Nordea Launches Green Loan Programme

    Stockholm (NordSIP) – Nordea has launched a green loan programme, an initiative that means it will provide loans to promote sustainable investments amongst SME’s across several industries. While green bonds have been around for a number of years, this is the first such investment loan programme.

    “We have over half a million small and medium-sized businesses as customers, and have regular interactions with them,” said Nordea chief of Nordic Business Banking Magnus Montan. “Sustainability is often highlighted, which indicates that demand for a product such as green loans is large and will continue to grow.”

    The first customer to apply for green loans was K2A, an environmental housing provider. “To us, it is important to be sustainable across as much of our business as possible,” said Johan Knaust, K2A CEO. “The fact that we can now draw green loans means we can even green our financing, which is an important part of housing development. It is exciting to see the concept of sustainability finding new aspects of entrepreneurship.”

    “Our green bonds and our cooperation [with K2A] became the incentive to launch the model for this loan programme, that we can now offer across several sectors,” Montan told Dagens Industri, the Swedish business daily. Nordea’s green bond was issued in 2017, providing a basis for green loans.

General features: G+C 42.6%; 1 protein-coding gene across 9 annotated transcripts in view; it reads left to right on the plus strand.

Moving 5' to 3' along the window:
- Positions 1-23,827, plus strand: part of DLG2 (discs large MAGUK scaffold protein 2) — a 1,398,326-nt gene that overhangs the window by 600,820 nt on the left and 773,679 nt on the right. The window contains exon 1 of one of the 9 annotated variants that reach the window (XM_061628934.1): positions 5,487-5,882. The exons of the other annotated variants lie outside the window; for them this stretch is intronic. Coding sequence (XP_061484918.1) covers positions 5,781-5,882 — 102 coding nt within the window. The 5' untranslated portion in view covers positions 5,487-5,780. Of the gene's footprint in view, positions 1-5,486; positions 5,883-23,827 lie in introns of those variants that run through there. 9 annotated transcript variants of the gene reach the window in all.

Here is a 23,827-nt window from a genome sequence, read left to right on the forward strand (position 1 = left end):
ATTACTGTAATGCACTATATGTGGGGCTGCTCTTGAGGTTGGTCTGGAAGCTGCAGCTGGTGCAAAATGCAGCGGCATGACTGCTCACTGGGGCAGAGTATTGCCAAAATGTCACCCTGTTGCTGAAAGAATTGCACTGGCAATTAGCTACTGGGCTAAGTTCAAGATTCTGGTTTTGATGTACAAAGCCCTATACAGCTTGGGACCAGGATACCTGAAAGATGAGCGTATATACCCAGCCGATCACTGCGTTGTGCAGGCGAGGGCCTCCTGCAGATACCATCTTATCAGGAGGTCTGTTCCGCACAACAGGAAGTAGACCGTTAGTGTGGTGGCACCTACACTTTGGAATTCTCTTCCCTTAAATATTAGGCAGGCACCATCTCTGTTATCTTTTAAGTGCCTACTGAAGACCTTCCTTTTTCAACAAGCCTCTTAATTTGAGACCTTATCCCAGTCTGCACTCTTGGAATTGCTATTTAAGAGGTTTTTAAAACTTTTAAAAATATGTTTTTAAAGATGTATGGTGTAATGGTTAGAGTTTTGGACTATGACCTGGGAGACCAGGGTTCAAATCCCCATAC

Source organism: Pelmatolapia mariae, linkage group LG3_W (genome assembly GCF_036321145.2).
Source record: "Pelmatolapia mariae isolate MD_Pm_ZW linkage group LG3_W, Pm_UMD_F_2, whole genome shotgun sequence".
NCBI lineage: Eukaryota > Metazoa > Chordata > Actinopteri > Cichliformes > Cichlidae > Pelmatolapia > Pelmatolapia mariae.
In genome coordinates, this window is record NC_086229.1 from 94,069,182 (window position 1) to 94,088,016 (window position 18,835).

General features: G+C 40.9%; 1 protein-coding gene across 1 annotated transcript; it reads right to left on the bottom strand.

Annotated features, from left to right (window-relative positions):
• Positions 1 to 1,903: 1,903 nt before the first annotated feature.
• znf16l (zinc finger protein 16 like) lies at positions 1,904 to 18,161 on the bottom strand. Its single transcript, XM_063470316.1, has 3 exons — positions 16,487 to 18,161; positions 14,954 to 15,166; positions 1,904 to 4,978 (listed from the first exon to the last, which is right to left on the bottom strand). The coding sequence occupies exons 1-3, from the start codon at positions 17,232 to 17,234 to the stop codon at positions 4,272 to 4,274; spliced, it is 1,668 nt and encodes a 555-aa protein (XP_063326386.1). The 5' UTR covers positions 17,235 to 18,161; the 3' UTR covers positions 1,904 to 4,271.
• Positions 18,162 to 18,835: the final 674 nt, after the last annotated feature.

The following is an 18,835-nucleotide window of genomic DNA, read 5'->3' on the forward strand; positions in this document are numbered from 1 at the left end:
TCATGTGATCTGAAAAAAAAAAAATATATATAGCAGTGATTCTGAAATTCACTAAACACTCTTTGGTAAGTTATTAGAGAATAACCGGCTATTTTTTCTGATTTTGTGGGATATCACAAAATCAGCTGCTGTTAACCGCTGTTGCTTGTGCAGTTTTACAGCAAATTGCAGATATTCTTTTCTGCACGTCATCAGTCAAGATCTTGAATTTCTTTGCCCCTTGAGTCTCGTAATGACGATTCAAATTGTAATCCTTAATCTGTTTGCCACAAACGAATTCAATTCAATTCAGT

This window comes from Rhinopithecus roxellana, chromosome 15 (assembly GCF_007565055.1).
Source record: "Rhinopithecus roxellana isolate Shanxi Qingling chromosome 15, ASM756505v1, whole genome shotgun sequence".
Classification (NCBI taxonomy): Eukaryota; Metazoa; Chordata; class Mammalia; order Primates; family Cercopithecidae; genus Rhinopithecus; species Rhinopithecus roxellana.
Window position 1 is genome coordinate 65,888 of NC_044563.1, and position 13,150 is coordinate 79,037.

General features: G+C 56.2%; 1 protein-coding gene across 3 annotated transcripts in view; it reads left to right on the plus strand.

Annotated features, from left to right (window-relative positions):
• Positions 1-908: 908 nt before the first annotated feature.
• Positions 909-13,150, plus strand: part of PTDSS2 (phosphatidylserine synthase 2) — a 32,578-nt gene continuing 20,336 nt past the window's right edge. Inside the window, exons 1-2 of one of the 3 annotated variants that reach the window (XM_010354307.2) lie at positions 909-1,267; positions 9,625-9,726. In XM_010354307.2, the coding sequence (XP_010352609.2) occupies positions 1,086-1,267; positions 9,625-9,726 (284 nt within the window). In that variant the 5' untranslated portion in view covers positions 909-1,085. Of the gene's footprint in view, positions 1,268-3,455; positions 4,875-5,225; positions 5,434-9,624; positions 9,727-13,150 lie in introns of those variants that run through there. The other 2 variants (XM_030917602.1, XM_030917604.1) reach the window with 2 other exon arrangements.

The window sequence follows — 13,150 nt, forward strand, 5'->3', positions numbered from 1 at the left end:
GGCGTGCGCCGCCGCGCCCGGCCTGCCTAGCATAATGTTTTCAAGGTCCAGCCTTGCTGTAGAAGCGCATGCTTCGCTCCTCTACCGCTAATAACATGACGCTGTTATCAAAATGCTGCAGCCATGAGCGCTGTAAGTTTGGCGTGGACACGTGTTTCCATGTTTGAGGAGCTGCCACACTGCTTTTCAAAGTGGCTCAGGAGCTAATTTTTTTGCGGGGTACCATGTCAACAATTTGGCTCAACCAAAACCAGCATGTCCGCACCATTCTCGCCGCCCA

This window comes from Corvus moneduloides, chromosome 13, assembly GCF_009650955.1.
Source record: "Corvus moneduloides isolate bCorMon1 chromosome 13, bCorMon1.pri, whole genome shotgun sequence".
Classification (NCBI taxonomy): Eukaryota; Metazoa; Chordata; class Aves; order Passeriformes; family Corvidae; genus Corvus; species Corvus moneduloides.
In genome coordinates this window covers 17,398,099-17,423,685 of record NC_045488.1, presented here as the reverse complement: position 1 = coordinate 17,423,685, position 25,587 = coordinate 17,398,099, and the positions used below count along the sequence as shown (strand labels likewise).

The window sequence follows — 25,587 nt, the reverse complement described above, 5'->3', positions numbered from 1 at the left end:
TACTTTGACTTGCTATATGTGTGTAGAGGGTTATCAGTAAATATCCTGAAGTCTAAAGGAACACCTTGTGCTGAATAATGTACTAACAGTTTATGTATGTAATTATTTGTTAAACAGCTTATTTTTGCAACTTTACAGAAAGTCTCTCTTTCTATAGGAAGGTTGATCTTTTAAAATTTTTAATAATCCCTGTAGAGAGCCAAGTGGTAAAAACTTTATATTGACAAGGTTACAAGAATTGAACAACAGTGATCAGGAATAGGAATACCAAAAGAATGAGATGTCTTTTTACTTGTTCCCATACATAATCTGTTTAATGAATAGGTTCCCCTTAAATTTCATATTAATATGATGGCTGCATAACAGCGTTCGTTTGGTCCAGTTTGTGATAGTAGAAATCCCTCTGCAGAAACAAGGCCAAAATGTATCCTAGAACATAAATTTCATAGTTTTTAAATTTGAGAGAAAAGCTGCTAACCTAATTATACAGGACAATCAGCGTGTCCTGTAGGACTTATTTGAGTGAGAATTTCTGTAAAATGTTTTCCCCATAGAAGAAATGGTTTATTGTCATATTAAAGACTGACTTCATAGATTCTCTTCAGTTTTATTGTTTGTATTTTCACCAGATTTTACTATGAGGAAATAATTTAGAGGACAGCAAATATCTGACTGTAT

“The potential for green loans is big and growing,” he added. “Ever more want to make green investments and work sustainably, which is also a consumer demand. However, it is hard to determine the exact potential as we have just launched this and the market hasn’t matured yet.”

    When a company applies for a loan, an internal evaluation is made by the bank to determine whether the loan can be classified as green. This is followed by an external evaluation relying on well-established environmental certifications approved by Oekom Research, Nordea’s independent auditor.

    “The customer must be able to account for the positive impact the investment will have on, e.g., electricity or water consumption,” Montan added.

    Image: (c) Ase-shutterstock









    Glenn W. Leaper, PhD
    Glenn W. Leaper, Associate Editor and Political Risk Analyst with Nordic Business Media AB, completed his Ph.D. in Political and Critical Theory from Royal Holloway, University of London in 2015. He is involved with a number of initiatives, including political research, communications consulting (speechwriting), journalism and writing his first post-doctoral book. Glenn has an international background spanning the UK, France, Austria, Spain, Belgium and his native Denmark. He holds an MA in English and a BA in International Relations.

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